Tuesday, May 14, 2013

Ilona Sherrat: Asparagus — A Worthwhile Investment!

My husband and I were married and bought our house in the Berkshires in 1980. I had been growing vegetables at various rental houses for several years, but these were temporary gardens. Now that we had finally settled in our own home, I couldn’t wait to start a permanent, organic vegetable garden. The very first thing I planted in my new garden was a row of asparagus, and I am thrilled to report that after thirty years the bed is still healthy and productive!

I followed the planting directions in an old organic gardening book, which turned out to be exactly the same as those in Storey’s Country Wisdom Bulletin #A-63, Grow the Best Asparagus, and very similar to Edward C. Smith’s directions in The Vegetable Gardener’s Bible.
  1. Dig a trench, 12 to 18 inches deep. (My husband did the digging, and he still talks about it!) The bed should be at least 4 feet from the next row or edge of a lawn.
  2. Put 6 to 8 inches of compost and rotted manure into the trench.
  3. Place the crowns about 18 inches apart in the trench. The roots should be spread out, like an octopus.
  4. Cover with a couple of inches of soil, and as the plants grow keep covering them up until the trench is filled in.
DO NOT PICK UNTIL THE THIRD YEAR. It was tempting, but I held out until the plants were well established, with nice, thick spears coming up.

After the first year of hard work, all the asparagus has ever needed is basic care: top dressing with rotted manure in the early spring and later in the early summer, weeding, mulching with straw in the summer, and covering the bed with leaves in the fall to protect the crowns.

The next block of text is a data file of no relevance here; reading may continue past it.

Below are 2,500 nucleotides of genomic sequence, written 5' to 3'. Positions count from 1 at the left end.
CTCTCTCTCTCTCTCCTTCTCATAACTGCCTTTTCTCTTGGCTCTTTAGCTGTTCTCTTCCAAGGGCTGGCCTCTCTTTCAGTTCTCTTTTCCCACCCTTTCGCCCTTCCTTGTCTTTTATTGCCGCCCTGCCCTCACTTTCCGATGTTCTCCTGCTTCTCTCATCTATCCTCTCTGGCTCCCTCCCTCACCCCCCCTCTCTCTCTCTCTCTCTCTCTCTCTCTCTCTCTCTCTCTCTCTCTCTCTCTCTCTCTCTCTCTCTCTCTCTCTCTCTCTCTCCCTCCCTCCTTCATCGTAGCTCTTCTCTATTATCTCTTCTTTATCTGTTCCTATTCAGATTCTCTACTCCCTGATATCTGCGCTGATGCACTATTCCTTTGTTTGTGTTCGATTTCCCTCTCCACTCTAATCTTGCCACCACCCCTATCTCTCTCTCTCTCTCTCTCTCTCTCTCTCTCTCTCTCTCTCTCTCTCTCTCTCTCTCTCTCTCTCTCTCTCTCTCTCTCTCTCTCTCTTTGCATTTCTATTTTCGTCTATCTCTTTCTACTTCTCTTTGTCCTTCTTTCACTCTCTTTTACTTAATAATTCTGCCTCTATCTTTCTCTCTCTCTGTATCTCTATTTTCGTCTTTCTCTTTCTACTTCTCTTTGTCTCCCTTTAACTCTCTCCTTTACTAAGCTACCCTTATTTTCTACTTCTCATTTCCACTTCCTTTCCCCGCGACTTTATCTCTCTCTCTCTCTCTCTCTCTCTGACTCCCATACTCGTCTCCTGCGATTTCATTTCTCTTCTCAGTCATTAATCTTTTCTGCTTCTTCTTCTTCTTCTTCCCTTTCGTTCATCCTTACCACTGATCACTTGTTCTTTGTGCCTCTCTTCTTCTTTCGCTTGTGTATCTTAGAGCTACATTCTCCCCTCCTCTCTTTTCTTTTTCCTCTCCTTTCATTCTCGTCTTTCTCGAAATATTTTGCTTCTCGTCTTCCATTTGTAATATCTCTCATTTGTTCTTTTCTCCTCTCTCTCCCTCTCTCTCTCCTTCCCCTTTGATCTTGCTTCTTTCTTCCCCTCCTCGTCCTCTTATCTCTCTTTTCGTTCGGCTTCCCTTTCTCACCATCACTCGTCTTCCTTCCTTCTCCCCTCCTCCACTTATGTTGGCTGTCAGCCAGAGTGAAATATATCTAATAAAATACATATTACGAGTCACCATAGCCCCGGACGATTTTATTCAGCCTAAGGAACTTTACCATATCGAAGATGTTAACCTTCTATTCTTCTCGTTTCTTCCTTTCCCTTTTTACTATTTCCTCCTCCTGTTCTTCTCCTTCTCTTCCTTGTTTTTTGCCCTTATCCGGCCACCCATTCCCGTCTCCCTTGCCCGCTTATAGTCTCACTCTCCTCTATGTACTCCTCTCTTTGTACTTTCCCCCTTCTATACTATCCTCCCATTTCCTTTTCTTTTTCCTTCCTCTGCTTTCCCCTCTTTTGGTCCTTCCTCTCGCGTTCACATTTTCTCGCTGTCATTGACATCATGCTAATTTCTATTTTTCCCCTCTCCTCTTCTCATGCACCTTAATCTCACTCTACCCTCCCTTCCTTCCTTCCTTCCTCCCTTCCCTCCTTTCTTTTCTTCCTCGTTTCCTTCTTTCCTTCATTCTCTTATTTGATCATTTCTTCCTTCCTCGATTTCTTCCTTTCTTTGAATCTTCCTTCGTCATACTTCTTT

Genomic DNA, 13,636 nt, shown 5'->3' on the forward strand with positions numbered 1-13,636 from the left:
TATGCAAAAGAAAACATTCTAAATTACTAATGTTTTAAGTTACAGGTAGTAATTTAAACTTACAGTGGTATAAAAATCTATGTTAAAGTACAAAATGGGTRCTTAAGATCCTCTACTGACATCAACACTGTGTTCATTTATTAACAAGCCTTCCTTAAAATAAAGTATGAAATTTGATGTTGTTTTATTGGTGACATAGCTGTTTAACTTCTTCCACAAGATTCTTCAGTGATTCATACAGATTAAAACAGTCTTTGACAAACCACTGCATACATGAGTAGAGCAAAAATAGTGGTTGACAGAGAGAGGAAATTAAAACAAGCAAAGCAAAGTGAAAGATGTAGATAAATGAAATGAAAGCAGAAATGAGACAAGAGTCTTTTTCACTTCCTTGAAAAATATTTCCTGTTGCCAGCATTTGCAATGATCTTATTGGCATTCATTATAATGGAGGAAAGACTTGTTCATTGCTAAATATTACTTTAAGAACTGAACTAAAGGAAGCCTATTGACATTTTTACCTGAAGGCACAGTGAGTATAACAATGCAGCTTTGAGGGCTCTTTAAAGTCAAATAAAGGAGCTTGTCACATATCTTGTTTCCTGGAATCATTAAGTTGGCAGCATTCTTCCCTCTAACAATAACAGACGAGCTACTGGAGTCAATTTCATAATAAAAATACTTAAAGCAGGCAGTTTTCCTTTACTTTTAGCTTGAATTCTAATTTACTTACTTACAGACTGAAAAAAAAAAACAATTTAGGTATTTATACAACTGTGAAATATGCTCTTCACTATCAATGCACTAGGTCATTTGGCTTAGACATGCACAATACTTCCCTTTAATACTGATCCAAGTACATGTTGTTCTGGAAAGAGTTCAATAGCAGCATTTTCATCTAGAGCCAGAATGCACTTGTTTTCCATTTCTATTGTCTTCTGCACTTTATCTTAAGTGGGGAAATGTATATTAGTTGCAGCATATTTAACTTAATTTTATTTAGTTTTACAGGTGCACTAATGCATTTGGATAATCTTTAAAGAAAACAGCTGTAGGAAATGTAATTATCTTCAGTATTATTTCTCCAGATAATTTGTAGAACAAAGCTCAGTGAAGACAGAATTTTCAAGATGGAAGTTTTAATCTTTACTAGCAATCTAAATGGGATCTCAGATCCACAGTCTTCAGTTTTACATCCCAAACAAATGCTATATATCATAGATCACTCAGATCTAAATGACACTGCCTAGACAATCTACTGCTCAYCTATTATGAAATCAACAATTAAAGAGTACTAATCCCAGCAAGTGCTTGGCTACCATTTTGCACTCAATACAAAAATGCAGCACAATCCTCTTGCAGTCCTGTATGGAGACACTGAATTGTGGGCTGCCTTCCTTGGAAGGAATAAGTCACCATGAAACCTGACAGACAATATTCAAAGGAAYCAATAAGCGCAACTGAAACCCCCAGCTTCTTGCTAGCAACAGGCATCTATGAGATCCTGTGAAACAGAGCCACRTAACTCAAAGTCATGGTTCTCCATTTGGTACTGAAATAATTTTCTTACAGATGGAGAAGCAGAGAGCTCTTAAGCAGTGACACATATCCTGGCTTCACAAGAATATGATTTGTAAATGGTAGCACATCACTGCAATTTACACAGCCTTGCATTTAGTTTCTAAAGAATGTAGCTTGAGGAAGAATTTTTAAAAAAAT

The asparagus shoots start to emerge around May 1 here in Zone 5A. The harvest usually lasts for a month, and I snap the spears off rather than cut them. Ed Smith recommends this method, too. I keep them in jars of water in the refrigerator until I have enough for a meal. At the height of the growing season in mid-May, I can pick a pound a day from the 25-by-5-foot bed that started as 15 crowns over 30 years ago. What a worthwhile investment!

— Ilona Sherrat, Illustration Coordinator, Storey Publishing


Anonymous said...

So this bounty is from the original 15 crowns planted 30 years ago? You did not need to plant new or replacement crowns through the years?

Gardeningbren said...

We planted ours about thirteen years ago using the same directions but hilling the center of the crown on sand for good drainage. They are not as strong as the first years but are producing very well.

Just want to say..if you plant as the directions noted..using the trench method...the bed should be strong for many years. Thirty years is impressive...rich compost every spring makes a difference as well.

Ilona Sherratt said...

Dear Anonymous,

Of the original 15 crowns 3 or 4 have died over the years. I was thinking about replacing them until I began to notice that the more vigorous plants on either side were starting to fill in the gaps in the row. Asparagus grows the same way as many other long-lived perennials do- often the center part of an older plant will die off but the plant will continue to flourish in "satellite" clumps around the original planting. The bed has spread out over time, and I'm sure the current crop comes from satellite crowns that have grown out from the original plants.